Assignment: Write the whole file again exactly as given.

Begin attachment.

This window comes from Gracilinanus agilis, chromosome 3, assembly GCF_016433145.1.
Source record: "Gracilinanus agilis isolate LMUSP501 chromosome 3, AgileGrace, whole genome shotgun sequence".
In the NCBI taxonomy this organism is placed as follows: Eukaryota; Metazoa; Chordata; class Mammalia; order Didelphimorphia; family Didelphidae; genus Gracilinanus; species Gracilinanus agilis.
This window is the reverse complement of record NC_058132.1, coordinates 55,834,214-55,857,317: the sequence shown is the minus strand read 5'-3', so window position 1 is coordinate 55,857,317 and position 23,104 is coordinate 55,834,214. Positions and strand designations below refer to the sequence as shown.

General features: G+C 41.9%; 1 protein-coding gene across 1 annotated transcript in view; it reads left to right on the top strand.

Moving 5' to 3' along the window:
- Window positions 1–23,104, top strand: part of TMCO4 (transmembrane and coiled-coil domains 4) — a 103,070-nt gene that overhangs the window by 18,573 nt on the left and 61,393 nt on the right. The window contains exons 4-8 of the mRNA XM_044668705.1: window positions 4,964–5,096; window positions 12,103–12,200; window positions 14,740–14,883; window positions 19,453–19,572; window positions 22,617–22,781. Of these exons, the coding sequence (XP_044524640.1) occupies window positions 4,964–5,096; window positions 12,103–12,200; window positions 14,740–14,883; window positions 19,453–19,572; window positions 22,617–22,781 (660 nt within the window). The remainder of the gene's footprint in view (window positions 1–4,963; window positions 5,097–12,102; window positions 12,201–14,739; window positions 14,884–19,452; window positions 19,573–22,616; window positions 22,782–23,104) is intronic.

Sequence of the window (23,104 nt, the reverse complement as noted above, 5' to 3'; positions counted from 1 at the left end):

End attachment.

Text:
This window comes from Gracilinanus agilis, chromosome 3, assembly GCF_016433145.1.
Source record: "Gracilinanus agilis isolate LMUSP501 chromosome 3, AgileGrace, whole genome shotgun sequence".
In the NCBI taxonomy this organism is placed as follows: Eukaryota; Metazoa; Chordata; class Mammalia; order Didelphimorphia; family Didelphidae; genus Gracilinanus; species Gracilinanus agilis.
This window is the reverse complement of record NC_058132.1, coordinates 55,834,214-55,857,317: the sequence shown is the minus strand read 5'-3', so window position 1 is coordinate 55,857,317 and position 23,104 is coordinate 55,834,214. Positions and strand designations below refer to the sequence as shown.

General features: G+C 41.9%; 1 protein-coding gene across 1 annotated transcript in view; it reads left to right on the top strand.

Moving 5' to 3' along the window:
- Window positions 1–23,104, top strand: part of TMCO4 (transmembrane and coiled-coil domains 4) — a 103,070-nt gene that overhangs the window by 18,573 nt on the left and 61,393 nt on the right. The window contains exons 4-8 of the mRNA XM_044668705.1: window positions 4,964–5,096; window positions 12,103–12,200; window positions 14,740–14,883; window positions 19,453–19,572; window positions 22,617–22,781. Of these exons, the coding sequence (XP_044524640.1) occupies window positions 4,964–5,096; window positions 12,103–12,200; window positions 14,740–14,883; window positions 19,453–19,572; window positions 22,617–22,781 (660 nt within the window). The remainder of the gene's footprint in view (window positions 1–4,963; window positions 5,097–12,102; window positions 12,201–14,739; window positions 14,884–19,452; window positions 19,573–22,616; window positions 22,782–23,104) is intronic.

Sequence of the window (23,104 nt, the reverse complement as noted above, 5' to 3'; positions counted from 1 at the left end):